I could write up a long list of what I used to think about at a match, how I'm aligning the dot or the sights, how I'm working the trigger, how am I doing...?  I'm trying to not do any of that.  If I pick up the gun and it isn't where it belongs in my hand, just put the gun down and start over.  If I pick it up and it's not aligned with the target, put it down, relocate my feet, and start over.  No thinking required, it's a "yes" or "no".  Once I get past that, I'm paying attention to the range commands, but not how well I'd doing.  At the end of the day or match, I'll find out how I did.

I find it somewhat difficult to "clear my mind".  Habit, I guess.  Now I figure the time to improve is when I'm practicing, or training, or learning, and I can take all the time that I need.  The match itself is like a race, do what I've learned to do.  

(My "shot process" is still VERY long; I did print it out, and just knowing I have it with me is re-assuring, even if I'm not reading it.)


I'll go back to reading the book later today.  I'm not sure why he had to bring religion into the book, but it's his book.  I hope he spends some time on suggesting how to turn "practice/training" into "doing".  I should have taken the book with me to India - by now, I'd have read all of it, maybe more than once.
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Post by CR10X on 2/2/2020, 12:01 pm

I will give you my take on this subject.  You can take it or leave it. 

Sometimes thinking of nothing at all is the best option if you don't know what to think about.  

But seriously, "thinking of nothing" is not the point of this at all for me.  When performing, a clear mind or or focused one, is only the canvas for attaining the state of "observation" (seeing and feeling everything) throughout the shot process; from beginning to end. When performing and observing, the athlete allows themselves to simply monitor the process, trusting in the training, observe the actions and results, and mostly deciding to allow the flow to continue or start over.  Sometimes, even focusing on one thing distracts the mind from seeing everything.  The "blank mind" or "no thinking" can help the mind to take it all in as part of helping the athlete to preform effortlessly, consistent with their training.  And the observation memory is for later reflection, analysis and training. (Or as I've said before - "See what you need to see.")  

[ Note:  Some call this the "flow", "in the zone" or even "zen state", but it seems to be different names for the same condition of allowing the training and experience to handle the process while kinda being the "observer and monitor".]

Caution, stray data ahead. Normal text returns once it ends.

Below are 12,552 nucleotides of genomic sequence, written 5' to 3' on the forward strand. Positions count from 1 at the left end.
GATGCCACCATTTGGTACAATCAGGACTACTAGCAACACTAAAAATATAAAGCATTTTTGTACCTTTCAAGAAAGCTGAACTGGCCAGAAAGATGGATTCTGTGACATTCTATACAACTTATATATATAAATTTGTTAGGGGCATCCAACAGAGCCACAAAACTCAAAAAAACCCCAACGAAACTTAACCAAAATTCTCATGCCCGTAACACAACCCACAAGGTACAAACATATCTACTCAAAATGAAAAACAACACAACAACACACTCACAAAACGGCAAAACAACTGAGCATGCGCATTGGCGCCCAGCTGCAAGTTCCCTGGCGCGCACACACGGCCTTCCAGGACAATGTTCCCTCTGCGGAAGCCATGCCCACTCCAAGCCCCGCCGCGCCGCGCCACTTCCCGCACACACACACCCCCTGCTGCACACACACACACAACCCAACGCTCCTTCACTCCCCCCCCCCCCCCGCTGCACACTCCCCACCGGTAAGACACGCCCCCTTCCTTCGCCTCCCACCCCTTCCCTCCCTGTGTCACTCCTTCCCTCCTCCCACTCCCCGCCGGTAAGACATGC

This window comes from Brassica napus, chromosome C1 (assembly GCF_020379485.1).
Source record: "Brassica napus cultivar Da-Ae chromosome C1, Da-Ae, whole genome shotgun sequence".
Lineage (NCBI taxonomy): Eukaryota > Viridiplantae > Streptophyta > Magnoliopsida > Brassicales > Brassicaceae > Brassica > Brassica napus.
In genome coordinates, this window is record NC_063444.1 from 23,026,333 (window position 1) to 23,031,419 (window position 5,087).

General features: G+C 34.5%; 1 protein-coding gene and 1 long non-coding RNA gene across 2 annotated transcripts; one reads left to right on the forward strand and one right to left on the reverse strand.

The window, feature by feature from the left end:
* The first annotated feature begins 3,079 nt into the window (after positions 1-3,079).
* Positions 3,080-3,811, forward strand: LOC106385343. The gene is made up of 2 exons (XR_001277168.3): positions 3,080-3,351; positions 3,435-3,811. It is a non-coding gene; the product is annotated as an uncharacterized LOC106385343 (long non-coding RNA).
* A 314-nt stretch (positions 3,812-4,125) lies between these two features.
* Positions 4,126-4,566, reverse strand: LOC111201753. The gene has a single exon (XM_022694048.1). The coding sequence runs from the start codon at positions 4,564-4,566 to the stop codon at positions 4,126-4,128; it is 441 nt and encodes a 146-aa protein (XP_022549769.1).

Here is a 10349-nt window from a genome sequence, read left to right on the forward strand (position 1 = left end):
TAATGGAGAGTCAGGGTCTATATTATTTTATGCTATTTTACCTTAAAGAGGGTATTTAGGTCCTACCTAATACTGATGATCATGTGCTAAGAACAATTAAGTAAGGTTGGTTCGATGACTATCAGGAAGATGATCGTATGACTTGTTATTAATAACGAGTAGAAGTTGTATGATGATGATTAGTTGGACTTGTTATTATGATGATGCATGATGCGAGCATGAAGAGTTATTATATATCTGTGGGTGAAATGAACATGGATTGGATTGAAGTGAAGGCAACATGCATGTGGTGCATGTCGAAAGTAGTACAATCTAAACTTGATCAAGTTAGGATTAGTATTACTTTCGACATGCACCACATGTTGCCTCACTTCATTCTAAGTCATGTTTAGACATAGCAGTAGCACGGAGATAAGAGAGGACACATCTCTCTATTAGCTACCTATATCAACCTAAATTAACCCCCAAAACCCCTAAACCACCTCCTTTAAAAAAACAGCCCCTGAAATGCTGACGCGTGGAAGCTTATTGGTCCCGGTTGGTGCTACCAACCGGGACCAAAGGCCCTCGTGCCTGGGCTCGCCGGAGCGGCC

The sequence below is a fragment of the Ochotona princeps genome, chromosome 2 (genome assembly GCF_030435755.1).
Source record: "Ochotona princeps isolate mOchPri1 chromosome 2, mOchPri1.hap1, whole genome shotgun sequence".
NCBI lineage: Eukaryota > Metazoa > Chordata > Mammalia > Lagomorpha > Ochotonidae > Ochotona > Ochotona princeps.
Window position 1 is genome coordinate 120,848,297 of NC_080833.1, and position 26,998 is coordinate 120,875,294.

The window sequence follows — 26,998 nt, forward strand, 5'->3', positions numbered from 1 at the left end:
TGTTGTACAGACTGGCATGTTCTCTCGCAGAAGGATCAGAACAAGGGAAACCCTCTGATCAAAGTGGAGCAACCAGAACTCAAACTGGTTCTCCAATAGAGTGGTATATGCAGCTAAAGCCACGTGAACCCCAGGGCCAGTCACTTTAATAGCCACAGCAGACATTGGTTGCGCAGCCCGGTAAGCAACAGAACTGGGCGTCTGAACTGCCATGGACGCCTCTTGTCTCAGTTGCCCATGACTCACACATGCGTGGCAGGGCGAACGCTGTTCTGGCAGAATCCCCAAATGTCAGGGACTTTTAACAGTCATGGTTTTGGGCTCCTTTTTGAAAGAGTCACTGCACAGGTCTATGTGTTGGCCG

Training is different in that the mental and physical focus should be on doing and observing that one thing. Then move on to another one. Repetition and feedback to ingrain the proper physical / mental response to complete the task(s) for your process.  (For example, sitting in a chair holding a gun, how long can you consistently grip the gun with the appropriate pressure without ANY variation?)

To read without comprehension, look without seeing, hear without listening and think without understanding will be the biggest detriment to learning and improvement. So we have to try many different ways to communicate some significant ideas with a limited amount of words.  

By the way, don't get tripped up on the words like "winning" and "competing".   My take on these are:

Competing is what you do against yourself to be better than what you were yesterday.  Winning is simply the outcome of successfully competing against yourself over time.  Neither of those two concepts (for me and shooting) have anything to do with any other person or where I placed. 

And quit "aiming" at something, try keeping the sights aligned instead.....

CR


Last edited by CR10X on 2/3/2020, 7:36 am; edited 2 times in total

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Post by mikemyers on 2/2/2020, 1:28 pm

CR10X wrote:............When performing and observing, the athlete allows themselves to simply monitor the process, trusting in the training, observe the actions and results, and mostly deciding to allow the flow to continue or start over..........

I read your post several times, until I was pretty sure I wasn't missing anything.  
I think that post sums things up perfectly.
The part that caught my attention the most about monitoring is what I will try to do from now on.
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Post by Jack H on 2/2/2020, 2:54 pm

CR just did one of the best write-ups ever.
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Post by mikemyers on 2/2/2020, 3:38 pm

(Suggestion - it should be moved to a "sticky", but without all the discussion leading up to it.)
(It should also be on the Bullseye Encyclopedia.)

(Maybe the forum could have a "post of the month", or whatever it's called, and it can be copied there?)
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Post by jmdavis on 2/6/2020, 9:59 am

Finish reading, "With winning in Mind." Remember to have and follow a shot process. 

A mental process can be part of that shot process and it serves to help when everything isn't going according to plan. Some people cannot "think of nothing" everytime they go to the line. But what Bassham says and many people have proven to themselves, is that the mind can only think of one thing at a time. That one thing should be something that helps the process. Does thinking of score help the process? Does thinking about an arguement at home help the process? Does thinking about a gun problem help the process? Does thinking about how the guy beside you is shooting help the process?

What you think about is going to be personal. It may be to feel that feeling that comes when you shoot at 10 or an X. Not thinking about the score but feeling the feeling and perhaps visualizing the shot. It may be something that quiets you mind without any vision (counting breaths as in meditation for example). If it can lower your heartrate and blood pressure, it may be able to help with calming one for the shot. The danger, I think is getting so caught up in the words of someone like Bassham that you lose the point.